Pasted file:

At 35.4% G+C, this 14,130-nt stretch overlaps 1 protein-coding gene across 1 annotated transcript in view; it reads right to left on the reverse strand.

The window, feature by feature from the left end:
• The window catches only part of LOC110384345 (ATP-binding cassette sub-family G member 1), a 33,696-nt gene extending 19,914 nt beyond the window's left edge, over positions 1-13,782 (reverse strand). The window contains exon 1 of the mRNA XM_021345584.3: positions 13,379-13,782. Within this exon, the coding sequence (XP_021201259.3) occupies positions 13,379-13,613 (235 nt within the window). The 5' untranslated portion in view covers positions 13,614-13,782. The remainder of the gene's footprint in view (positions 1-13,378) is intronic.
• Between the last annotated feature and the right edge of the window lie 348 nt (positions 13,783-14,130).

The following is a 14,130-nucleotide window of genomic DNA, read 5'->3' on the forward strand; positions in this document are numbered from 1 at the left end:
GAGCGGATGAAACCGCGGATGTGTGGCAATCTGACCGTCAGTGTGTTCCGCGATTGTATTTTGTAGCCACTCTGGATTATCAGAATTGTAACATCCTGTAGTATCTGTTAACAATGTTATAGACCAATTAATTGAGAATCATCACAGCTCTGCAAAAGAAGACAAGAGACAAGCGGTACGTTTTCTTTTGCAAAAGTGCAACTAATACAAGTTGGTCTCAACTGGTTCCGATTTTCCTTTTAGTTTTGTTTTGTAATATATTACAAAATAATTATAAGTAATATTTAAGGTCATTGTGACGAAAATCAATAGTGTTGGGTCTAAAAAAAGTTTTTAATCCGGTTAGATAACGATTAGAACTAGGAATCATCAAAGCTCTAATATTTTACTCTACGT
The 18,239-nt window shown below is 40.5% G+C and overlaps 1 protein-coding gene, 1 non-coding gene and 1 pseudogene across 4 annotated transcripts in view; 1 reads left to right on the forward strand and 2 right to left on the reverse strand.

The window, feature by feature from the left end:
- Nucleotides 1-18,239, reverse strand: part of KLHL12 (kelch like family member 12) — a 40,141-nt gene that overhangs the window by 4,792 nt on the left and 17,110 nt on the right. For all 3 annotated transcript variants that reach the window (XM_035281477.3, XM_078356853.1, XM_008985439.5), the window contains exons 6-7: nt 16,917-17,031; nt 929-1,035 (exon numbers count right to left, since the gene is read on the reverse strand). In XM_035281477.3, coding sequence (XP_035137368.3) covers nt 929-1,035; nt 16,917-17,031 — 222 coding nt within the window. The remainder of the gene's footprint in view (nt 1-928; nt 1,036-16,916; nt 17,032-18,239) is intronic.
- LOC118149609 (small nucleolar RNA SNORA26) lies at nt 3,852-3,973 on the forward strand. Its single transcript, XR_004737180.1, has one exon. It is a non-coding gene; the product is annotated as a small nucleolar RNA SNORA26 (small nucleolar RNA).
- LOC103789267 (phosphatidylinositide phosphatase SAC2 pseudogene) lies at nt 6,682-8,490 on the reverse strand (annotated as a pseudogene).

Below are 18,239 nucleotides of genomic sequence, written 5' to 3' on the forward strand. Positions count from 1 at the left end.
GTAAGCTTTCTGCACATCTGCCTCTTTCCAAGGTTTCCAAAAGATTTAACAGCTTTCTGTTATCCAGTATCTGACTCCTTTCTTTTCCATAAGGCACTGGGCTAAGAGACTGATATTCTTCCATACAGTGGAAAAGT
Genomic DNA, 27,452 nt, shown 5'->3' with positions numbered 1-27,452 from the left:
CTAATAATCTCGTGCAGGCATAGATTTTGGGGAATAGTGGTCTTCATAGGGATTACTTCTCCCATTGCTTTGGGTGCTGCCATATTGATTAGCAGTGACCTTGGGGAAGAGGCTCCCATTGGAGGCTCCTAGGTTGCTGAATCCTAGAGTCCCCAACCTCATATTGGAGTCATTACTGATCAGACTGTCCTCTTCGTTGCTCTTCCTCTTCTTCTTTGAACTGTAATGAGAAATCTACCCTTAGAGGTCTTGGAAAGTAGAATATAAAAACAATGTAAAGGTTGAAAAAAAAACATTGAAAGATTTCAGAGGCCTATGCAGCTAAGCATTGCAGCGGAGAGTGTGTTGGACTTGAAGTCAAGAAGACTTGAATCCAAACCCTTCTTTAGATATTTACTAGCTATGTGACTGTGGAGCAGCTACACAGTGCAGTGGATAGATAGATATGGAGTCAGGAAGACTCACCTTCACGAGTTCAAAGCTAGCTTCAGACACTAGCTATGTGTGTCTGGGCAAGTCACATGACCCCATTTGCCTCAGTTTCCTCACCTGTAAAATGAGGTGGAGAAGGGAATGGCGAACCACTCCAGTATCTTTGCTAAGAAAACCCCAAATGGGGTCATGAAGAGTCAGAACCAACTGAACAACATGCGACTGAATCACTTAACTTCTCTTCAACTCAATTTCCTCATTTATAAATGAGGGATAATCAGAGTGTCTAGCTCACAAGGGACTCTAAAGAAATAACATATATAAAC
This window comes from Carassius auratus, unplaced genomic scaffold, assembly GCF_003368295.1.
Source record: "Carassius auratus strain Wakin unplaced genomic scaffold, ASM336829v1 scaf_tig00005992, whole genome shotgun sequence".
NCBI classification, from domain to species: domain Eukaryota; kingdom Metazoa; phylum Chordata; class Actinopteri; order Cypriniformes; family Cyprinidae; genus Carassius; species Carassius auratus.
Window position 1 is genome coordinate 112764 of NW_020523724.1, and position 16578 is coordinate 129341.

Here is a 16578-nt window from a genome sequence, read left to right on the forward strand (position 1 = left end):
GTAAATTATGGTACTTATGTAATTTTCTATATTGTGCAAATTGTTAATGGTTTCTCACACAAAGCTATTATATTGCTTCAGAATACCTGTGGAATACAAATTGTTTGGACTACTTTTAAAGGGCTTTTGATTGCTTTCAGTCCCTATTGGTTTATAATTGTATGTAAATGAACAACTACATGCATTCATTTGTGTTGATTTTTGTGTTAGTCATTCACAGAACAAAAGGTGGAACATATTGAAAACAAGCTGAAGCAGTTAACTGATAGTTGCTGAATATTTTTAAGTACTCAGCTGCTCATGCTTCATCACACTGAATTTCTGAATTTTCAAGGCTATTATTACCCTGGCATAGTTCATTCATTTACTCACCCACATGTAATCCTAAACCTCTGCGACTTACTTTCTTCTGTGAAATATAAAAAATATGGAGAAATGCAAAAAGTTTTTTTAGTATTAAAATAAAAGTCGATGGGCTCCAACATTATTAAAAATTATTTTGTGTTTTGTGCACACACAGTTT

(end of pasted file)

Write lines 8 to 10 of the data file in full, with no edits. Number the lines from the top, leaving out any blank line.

The window, feature by feature from the left end:
- Nucleotides 1-18,239, reverse strand: part of KLHL12 (kelch like family member 12) — a 40,141-nt gene that overhangs the window by 4,792 nt on the left and 17,110 nt on the right. For all 3 annotated transcript variants that reach the window (XM_035281477.3, XM_078356853.1, XM_008985439.5), the window contains exons 6-7: nt 16,917-17,031; nt 929-1,035 (exon numbers count right to left, since the gene is read on the reverse strand). In XM_035281477.3, coding sequence (XP_035137368.3) covers nt 929-1,035; nt 16,917-17,031 — 222 coding nt within the window. The remainder of the gene's footprint in view (nt 1-928; nt 1,036-16,916; nt 17,032-18,239) is intronic.
- LOC118149609 (small nucleolar RNA SNORA26) lies at nt 3,852-3,973 on the forward strand. Its single transcript, XR_004737180.1, has one exon. It is a non-coding gene; the product is annotated as a small nucleolar RNA SNORA26 (small nucleolar RNA).